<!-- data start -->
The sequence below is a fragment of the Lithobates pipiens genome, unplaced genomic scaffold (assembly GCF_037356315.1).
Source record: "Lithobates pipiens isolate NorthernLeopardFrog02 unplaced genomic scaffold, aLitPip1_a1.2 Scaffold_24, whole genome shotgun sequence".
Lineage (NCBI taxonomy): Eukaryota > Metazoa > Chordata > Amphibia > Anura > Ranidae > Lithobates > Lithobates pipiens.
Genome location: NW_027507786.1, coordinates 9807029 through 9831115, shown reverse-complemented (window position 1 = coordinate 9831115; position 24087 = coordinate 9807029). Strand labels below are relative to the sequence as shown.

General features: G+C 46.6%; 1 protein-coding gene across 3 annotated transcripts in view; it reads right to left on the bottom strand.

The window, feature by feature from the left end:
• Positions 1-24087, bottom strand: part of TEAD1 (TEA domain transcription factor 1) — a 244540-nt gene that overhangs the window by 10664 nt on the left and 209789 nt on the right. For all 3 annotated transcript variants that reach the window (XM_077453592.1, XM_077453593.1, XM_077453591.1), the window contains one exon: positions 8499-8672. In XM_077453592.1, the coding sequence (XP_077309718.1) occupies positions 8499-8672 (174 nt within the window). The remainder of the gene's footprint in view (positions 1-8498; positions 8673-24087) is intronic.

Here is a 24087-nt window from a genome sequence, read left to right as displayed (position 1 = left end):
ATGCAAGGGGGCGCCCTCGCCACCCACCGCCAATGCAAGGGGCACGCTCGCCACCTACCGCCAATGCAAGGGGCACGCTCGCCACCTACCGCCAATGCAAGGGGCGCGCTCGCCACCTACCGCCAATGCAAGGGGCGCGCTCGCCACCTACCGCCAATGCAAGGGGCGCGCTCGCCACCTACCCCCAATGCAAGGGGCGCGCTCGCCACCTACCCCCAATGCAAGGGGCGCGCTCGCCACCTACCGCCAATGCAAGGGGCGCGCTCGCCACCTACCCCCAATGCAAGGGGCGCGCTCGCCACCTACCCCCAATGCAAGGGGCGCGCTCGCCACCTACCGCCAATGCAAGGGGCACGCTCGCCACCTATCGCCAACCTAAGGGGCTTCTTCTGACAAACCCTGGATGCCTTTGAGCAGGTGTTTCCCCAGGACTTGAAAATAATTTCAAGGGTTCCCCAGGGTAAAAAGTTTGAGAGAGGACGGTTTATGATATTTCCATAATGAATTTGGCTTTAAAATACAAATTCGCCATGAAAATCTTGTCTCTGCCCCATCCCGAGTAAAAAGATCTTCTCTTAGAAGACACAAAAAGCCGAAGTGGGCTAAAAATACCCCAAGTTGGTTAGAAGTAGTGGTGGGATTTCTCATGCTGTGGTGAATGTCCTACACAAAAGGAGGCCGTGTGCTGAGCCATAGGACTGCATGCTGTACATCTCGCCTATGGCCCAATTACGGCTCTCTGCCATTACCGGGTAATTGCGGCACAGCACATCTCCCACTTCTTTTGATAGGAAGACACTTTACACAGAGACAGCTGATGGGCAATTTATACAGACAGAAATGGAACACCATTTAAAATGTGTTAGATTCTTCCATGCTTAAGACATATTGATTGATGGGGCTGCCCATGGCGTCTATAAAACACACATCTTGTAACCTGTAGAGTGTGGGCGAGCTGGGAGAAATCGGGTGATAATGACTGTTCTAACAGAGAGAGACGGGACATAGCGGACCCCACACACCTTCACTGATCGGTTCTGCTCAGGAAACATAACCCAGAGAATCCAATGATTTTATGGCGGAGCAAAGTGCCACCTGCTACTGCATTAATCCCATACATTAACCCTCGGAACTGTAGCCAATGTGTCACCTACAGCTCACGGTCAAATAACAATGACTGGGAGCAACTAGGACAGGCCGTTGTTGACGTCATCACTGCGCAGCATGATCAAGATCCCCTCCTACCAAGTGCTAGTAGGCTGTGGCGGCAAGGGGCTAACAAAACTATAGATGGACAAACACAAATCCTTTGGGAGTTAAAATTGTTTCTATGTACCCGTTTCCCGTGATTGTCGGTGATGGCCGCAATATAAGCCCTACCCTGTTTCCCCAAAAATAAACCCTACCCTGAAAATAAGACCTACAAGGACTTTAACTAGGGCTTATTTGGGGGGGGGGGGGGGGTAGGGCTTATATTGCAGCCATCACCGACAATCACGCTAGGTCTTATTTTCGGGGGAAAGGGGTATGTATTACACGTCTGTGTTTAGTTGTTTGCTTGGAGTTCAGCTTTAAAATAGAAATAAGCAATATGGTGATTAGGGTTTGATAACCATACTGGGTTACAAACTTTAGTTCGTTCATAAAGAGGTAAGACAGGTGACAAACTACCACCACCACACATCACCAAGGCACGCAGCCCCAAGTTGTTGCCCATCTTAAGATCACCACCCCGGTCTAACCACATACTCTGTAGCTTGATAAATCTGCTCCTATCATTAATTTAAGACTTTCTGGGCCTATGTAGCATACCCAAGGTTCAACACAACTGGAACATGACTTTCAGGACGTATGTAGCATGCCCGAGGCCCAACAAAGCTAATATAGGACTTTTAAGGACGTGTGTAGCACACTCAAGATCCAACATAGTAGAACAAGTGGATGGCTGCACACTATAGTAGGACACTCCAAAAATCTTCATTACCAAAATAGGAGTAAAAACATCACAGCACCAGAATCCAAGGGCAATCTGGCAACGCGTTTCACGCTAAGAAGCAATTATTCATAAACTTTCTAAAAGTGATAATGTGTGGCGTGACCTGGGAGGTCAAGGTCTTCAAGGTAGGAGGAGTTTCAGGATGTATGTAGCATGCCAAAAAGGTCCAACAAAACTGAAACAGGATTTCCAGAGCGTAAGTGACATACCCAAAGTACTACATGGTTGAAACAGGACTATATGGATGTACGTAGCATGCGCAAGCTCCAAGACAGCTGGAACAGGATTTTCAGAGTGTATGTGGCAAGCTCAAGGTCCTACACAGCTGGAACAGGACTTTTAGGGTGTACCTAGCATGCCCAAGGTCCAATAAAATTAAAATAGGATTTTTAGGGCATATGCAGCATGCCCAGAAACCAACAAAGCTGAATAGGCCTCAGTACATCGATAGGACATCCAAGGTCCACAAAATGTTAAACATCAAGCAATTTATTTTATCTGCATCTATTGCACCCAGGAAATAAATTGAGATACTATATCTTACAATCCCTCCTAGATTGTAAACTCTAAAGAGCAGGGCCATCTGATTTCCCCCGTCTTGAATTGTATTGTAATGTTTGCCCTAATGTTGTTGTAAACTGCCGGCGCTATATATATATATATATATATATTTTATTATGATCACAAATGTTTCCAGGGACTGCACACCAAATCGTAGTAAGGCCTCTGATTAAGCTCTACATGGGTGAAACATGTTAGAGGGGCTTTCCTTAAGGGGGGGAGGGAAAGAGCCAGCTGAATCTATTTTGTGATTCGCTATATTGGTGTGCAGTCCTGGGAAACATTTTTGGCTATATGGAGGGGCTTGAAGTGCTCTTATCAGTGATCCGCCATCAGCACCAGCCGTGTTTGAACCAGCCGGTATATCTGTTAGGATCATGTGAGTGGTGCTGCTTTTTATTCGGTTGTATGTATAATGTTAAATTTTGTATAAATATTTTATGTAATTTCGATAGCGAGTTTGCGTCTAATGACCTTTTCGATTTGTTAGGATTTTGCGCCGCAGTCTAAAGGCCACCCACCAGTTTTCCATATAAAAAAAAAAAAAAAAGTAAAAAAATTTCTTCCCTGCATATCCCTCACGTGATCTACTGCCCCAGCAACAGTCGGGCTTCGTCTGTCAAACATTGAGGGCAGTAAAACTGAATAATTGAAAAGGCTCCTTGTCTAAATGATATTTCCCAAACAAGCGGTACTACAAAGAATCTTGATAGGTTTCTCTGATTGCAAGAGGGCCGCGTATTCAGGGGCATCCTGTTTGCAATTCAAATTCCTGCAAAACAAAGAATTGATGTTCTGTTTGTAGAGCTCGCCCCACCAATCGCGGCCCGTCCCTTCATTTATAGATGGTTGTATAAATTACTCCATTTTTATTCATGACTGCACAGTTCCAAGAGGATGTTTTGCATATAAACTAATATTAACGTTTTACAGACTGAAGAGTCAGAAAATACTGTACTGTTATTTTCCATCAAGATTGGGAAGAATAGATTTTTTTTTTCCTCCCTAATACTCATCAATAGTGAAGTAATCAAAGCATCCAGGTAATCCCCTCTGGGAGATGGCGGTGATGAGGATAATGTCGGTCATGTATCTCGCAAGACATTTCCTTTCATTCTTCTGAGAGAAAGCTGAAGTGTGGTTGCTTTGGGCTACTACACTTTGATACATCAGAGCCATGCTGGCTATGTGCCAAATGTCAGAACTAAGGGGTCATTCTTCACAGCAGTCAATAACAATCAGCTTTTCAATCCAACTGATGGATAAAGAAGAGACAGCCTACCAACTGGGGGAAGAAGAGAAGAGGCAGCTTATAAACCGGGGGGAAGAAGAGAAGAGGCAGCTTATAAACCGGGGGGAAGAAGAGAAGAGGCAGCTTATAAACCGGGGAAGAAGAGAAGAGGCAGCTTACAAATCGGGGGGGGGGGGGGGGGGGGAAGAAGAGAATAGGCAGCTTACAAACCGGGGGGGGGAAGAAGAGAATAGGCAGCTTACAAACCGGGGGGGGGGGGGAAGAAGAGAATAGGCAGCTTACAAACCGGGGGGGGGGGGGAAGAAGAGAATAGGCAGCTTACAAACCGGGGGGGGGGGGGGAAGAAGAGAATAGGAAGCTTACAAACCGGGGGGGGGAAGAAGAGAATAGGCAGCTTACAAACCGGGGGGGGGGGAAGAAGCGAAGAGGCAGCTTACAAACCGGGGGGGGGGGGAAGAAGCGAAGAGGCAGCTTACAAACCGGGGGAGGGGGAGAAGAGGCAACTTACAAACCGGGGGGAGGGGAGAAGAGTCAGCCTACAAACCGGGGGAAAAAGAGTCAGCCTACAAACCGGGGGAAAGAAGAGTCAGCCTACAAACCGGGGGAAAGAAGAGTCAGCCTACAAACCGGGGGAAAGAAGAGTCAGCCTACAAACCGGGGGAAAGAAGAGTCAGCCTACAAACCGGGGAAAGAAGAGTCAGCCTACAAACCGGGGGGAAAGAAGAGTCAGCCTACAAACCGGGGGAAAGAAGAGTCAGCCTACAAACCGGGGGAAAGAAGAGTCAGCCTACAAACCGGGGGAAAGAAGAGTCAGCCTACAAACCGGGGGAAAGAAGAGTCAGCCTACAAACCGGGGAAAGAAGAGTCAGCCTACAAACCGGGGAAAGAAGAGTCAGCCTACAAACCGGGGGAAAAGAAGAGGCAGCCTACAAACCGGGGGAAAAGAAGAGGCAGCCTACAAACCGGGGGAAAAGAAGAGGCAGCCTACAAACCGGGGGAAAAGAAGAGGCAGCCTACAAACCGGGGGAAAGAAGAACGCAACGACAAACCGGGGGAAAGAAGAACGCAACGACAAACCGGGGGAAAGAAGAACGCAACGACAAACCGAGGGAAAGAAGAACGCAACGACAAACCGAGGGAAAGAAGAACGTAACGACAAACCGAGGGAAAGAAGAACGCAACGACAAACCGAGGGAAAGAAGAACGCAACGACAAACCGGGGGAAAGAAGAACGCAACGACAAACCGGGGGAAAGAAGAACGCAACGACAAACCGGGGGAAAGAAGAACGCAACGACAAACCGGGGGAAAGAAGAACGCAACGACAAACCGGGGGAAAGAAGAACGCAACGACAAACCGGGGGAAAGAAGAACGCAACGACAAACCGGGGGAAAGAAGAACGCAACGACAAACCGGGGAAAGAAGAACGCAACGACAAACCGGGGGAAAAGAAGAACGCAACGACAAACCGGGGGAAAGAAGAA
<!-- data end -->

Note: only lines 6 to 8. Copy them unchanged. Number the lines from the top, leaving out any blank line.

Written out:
The window, feature by feature from the left end:
• Positions 1-24087, bottom strand: part of TEAD1 (TEA domain transcription factor 1) — a 244540-nt gene that overhangs the window by 10664 nt on the left and 209789 nt on the right. For all 3 annotated transcript variants that reach the window (XM_077453592.1, XM_077453593.1, XM_077453591.1), the window contains one exon: positions 8499-8672. In XM_077453592.1, the coding sequence (XP_077309718.1) occupies positions 8499-8672 (174 nt within the window). The remainder of the gene's footprint in view (positions 1-8498; positions 8673-24087) is intronic.

Here is a 24087-nt window from a genome sequence, read left to right as displayed (position 1 = left end):